Foreign aid investments in Afghanistan and global food security are among the flagship projects in the U.S. government’s international affairs portfolio. U.S. Agency for International Development Administrator Rajiv Shah shared how the Obama administration ensures the effective use of limited U.S. funding for these projects.
In a testimony before the Senate Foreign Relations Committee on Wednesday (April 13), Shah said his agency has outlined certification requirements for Afghan projects in a bid to to improve the vetting process and project oversight.
To bolster visibility and vetting, contract sizes of USAID projects in Afghanistan are broken down, Shah said, adding that the agency is collapsing layers of subcontracts. USAID has also implemented a more rigorous vendor vetting system, put in place aggressive financial controls and increased the number of its staff in the Islamic nation.
Shah said they have not yet certified a specific program.
Meanwhile, the USAID chief assured that the funding request for the Feed the Future initiative will be used to advance the broader agenda of helping countries develop their own agricultural sectors in order to move away from food aid.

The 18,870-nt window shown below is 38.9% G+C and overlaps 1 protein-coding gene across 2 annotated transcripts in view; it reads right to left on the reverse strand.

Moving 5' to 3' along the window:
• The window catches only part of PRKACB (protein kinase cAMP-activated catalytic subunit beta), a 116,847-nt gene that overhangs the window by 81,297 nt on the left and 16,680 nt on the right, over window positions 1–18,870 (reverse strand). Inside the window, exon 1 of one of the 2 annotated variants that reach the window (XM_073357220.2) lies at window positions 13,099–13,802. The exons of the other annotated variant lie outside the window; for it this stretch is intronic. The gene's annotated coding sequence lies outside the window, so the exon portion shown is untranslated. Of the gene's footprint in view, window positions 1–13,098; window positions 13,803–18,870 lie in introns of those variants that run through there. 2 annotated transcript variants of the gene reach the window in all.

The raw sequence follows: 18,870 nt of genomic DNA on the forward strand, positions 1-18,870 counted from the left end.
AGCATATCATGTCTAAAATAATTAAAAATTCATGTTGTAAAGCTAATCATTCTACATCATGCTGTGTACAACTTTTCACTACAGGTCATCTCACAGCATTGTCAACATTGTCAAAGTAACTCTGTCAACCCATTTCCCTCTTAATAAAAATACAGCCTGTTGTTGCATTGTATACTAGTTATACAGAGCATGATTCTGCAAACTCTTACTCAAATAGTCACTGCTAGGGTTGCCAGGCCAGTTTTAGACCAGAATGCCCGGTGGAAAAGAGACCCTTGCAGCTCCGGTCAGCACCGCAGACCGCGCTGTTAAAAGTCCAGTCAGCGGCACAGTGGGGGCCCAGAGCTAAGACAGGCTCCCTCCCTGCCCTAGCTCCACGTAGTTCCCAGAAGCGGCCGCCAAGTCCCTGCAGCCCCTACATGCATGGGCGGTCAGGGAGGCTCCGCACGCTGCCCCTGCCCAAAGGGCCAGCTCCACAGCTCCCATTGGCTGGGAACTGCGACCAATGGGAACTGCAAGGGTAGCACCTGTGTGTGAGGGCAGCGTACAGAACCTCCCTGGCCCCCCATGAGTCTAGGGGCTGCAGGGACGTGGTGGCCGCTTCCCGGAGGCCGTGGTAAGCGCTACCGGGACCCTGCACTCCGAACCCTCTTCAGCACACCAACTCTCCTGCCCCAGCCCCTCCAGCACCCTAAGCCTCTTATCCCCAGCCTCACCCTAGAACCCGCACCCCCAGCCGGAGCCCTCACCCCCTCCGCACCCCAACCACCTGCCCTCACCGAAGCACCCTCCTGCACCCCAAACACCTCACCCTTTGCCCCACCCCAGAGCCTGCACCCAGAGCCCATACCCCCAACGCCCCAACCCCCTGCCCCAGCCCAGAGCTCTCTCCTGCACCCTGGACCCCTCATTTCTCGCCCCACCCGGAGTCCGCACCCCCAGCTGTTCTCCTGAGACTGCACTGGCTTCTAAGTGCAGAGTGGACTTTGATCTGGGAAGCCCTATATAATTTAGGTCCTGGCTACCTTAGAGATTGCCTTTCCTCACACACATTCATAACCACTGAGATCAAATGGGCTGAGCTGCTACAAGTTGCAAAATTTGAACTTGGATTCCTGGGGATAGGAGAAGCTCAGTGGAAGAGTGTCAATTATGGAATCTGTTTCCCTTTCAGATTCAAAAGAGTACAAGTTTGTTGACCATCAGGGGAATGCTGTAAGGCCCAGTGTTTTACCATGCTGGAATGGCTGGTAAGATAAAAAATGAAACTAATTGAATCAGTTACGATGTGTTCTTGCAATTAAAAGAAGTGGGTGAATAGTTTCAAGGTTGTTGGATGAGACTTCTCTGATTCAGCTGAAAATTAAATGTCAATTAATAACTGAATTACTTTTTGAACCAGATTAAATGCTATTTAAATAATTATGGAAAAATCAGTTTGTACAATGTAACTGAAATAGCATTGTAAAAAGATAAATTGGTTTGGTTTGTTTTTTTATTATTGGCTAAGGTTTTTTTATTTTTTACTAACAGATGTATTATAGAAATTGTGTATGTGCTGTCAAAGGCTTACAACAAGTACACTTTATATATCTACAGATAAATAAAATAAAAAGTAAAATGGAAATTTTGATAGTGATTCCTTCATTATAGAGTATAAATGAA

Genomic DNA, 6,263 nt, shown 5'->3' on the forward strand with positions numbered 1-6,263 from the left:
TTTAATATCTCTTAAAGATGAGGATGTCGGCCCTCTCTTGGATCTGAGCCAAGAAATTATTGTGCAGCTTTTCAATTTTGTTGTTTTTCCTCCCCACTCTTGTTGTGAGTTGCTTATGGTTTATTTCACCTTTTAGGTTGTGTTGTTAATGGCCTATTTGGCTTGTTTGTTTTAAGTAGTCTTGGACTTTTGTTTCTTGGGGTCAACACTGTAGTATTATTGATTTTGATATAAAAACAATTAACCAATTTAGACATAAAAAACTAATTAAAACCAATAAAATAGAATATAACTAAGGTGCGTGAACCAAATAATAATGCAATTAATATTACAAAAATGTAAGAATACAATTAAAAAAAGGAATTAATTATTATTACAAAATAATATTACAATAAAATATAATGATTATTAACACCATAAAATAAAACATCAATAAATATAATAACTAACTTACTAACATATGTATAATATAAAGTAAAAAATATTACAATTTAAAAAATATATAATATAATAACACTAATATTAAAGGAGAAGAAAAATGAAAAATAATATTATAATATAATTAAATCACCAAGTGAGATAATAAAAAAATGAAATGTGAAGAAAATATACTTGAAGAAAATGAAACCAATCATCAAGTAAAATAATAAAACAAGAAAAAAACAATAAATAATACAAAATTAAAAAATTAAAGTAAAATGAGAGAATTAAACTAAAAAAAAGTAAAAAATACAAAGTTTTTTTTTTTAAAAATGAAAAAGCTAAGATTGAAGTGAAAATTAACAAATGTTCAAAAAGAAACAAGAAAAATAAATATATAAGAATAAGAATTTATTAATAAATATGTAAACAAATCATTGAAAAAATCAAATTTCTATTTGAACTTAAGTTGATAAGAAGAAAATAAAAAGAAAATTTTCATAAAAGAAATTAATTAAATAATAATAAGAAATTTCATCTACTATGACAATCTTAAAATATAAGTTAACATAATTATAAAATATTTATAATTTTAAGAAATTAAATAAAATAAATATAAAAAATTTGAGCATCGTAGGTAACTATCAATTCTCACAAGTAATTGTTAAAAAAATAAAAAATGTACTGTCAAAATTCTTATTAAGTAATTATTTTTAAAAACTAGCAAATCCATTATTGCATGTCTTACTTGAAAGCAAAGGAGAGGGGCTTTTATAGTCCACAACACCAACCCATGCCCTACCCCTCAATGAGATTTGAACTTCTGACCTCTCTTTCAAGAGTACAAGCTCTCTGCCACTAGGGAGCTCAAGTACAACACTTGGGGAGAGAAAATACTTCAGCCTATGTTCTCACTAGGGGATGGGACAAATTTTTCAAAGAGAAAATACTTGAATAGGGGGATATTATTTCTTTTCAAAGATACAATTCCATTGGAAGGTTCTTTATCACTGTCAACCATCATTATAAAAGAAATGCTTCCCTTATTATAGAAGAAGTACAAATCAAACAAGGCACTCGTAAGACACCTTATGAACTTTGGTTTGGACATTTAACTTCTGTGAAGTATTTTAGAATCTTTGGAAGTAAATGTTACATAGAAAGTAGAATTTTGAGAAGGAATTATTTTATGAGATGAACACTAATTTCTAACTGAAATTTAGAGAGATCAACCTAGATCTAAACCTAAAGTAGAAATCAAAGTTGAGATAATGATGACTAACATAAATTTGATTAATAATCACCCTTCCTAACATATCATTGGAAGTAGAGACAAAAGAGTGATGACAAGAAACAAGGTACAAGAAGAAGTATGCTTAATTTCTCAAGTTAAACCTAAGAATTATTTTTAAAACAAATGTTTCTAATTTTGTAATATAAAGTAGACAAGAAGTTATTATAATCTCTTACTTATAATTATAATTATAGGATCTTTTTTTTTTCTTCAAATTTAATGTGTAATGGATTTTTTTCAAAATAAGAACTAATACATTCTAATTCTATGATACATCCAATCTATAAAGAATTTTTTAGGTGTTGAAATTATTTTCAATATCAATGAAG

In the Obama administration’s fiscal 2012 funding request, some $1.1 billion is sought for Feed the Future, $308 million for a World Bank trust fund for food security and another $1.69 million for food for peace.
These funding requests are all fully coordinated, according to Shah, noting that USAID has developed specific food security plans for each country and on what role the World Bank will play.
Also present in Wednesday’s hearing were USAID Assistant Administrator for Latin America and the Caribbean Mark Feierstein and State Assistant Secretary at the Bureau of Western Hemisphere Affairs Arturo Valenzuela. The two officials reiterated plans to downsize U.S. foreign aid investments and promote citizen security in their respective regions.
Read more about U.S. development aid.